3.3 Handling Edge Cases with Pattern Matching

Pattern matching also excels at handling edge cases. Let’s say we want to write a function that calculates the nth Fibonacci number:

defmodule Fibonacci do
  def fib(0), do: 0
  def fib(1), do: 1
  def fib(n) when n > 1, do: fib(n - 1) + fib(n - 2)

In this example, the function fib/1 has three clauses. The first two clauses handle the base cases where n is 0 or 1. The third clause, with the guard when n > 1, performs the recursive calculation for larger values of n.

4. Pattern Matching in Lists and Tuples

4.1 Matching List Contents

Pattern matching can be used to extract and manipulate elements within lists. Let’s say we want to implement a function that prints the elements of a list:

defmodule ListPrinter do
  def print_list([]), do: IO.puts("List is empty")
  def print_list([head | tail]) do
    IO.puts("Element: #{head}")

Here, the function print_list/1 has two clauses. The first clause matches an empty list and prints a corresponding message. The second clause matches a non-empty list, extracting the head and tail using the pattern [head | tail] and recursively printing the remaining elements.

4.2 Extracting Tuple Elements

Pattern matching simplifies the extraction of data from tuples as well. Let’s implement a function that calculates the area and perimeter of a rectangle:

defmodule RectangleUtils do
  def area({width, height}), do: width * height
  def perimeter({width, height}), do: 2 * (width + height)

In this example, the patterns {width, height} in the function clauses allow us to extract the dimensions of the rectangle and perform the corresponding calculations.

4.3 Recursive Pattern Matching

Pattern matching is particularly useful for recursive data structures like lists. Let’s say we want to implement a function that sums up the elements of a nested list:

defmodule NestedListSum do
  def sum([]), do: 0
  def sum([head | tail]) when is_list(head), do: sum(head) + sum(tail)
  def sum([head | tail]), do: head + sum(tail)

Here, the first clause matches an empty list and returns 0. The second clause matches a list where the head is another list, recursively calculating the sum of the nested list and continuing with the tail. The third clause matches a list with a non-list head, simply adding the head to the sum of the tail.

5. Pattern Matching in Control Structures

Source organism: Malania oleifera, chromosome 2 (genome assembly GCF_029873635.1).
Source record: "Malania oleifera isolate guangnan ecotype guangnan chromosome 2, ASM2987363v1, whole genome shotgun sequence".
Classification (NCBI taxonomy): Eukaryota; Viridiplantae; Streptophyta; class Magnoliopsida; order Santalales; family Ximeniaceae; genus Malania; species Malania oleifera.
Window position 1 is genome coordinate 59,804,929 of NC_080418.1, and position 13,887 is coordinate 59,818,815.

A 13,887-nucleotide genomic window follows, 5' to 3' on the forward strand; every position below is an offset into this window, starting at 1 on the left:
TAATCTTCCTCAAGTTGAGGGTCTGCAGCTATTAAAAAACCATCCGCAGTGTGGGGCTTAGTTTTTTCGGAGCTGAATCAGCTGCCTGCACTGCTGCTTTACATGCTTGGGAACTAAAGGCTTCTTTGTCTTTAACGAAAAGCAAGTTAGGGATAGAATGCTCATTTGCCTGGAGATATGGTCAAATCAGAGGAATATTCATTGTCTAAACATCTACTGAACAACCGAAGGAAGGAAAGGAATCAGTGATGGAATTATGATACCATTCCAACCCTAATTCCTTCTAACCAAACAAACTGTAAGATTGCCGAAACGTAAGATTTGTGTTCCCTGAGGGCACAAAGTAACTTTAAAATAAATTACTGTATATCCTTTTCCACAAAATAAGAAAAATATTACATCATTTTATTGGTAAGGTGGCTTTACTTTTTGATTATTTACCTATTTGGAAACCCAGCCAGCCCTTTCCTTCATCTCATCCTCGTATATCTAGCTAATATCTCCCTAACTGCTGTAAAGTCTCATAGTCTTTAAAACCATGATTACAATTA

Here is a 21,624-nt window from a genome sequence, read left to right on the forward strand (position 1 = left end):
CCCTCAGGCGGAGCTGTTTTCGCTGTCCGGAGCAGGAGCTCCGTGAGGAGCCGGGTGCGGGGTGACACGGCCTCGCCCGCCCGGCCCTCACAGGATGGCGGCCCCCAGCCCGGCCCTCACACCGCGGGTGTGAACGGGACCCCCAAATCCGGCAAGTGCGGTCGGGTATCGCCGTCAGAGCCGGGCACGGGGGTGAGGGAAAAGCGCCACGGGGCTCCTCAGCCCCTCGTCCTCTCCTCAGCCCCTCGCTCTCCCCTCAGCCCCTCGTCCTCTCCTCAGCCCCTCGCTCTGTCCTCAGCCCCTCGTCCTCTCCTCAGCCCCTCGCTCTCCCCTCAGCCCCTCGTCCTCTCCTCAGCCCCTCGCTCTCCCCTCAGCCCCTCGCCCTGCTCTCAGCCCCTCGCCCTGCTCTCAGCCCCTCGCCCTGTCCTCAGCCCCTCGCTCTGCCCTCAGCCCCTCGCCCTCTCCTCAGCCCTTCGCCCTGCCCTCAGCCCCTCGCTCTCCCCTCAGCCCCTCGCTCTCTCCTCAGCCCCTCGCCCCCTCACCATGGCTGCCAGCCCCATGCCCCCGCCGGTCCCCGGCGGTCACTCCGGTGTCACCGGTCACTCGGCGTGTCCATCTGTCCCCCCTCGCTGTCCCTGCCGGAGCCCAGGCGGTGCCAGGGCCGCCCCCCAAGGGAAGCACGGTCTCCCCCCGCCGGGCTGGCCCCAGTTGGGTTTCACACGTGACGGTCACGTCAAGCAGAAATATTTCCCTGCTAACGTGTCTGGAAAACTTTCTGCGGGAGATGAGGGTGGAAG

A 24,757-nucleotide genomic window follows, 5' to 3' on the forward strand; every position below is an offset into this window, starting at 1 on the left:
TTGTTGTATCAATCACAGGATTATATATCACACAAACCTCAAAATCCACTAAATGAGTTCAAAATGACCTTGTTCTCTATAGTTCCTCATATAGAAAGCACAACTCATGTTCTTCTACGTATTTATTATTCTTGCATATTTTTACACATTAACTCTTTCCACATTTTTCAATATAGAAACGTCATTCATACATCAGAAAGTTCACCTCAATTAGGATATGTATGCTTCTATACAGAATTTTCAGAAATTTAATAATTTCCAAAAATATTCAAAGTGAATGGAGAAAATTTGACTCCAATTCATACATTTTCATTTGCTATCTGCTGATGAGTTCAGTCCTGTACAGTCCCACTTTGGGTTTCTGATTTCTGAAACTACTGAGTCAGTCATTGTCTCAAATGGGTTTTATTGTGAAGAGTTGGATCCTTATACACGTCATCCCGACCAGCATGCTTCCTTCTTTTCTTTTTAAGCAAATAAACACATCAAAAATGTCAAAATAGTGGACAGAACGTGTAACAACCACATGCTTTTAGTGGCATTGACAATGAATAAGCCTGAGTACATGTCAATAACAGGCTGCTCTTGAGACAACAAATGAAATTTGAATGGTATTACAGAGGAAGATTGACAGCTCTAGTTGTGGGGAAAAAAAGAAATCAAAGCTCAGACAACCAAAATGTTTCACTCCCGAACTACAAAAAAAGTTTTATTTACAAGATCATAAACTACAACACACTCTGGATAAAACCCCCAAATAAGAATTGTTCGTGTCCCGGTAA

5.1 Case Statements for Complex Matching

Elixir’s case statement allows for more complex pattern matching scenarios. Consider a simple example of a traffic light simulator:

defmodule TrafficLight do
  def describe_color("R"), do: "Red light, stop!"
  def describe_color("Y"), do: "Yellow light, prepare to stop"
  def describe_color("G"), do: "Green light, go!"
  def describe_color(color), do: "Unknown color: #{color}"

Here, the case statement is used to match different color codes and provide appropriate descriptions.

5.2 Leveraging Pattern Matching in Cond Expressions

Elixir’s cond expression provides a way to chain multiple conditions and perform pattern matching at each step. Let’s say we want to categorize weather conditions:

defmodule WeatherAnalyzer do
  def analyze("sunny"), do: "Enjoy the sunshine!"
  def analyze("rainy"), do: "Don't forget your umbrella"
  def analyze("cloudy"), do: "Could rain, better be prepared"
  def analyze(_), do: "Weather conditions unknown"

In this example, the cond expression enables us to handle various weather conditions effectively.

5.3 Error Handling and Pattern Matching

Pattern matching can enhance error handling by providing clear and targeted error messages. Consider a function that calculates the square root of a number, but only for positive inputs:

defmodule SafeMath do
  def sqrt(n) when n >= 0, do: :math.sqrt(n)
  def sqrt(n), do: {:error, "Cannot calculate square root of negative number"}

By matching the condition n >= 0 in the first clause, we ensure that only non-negative numbers are processed for square root calculations.

6. Pattern Matching in Map Structures

6.1 Matching Map Keys and Values

Pattern matching isn’t limited to tuples and lists—it extends to map structures as well. Let’s say we want to analyze different types of vehicles:

defmodule VehicleAnalyzer do
  def analyze(%{type: "car", brand: brand}), do: "This is a #{brand} car"
  def analyze(%{type: "bike"}), do: "This is a bike"
  def analyze(%{type: _}), do: "Unknown vehicle type"

In this case, we’re matching the keys and values within a map to provide relevant information about the vehicle.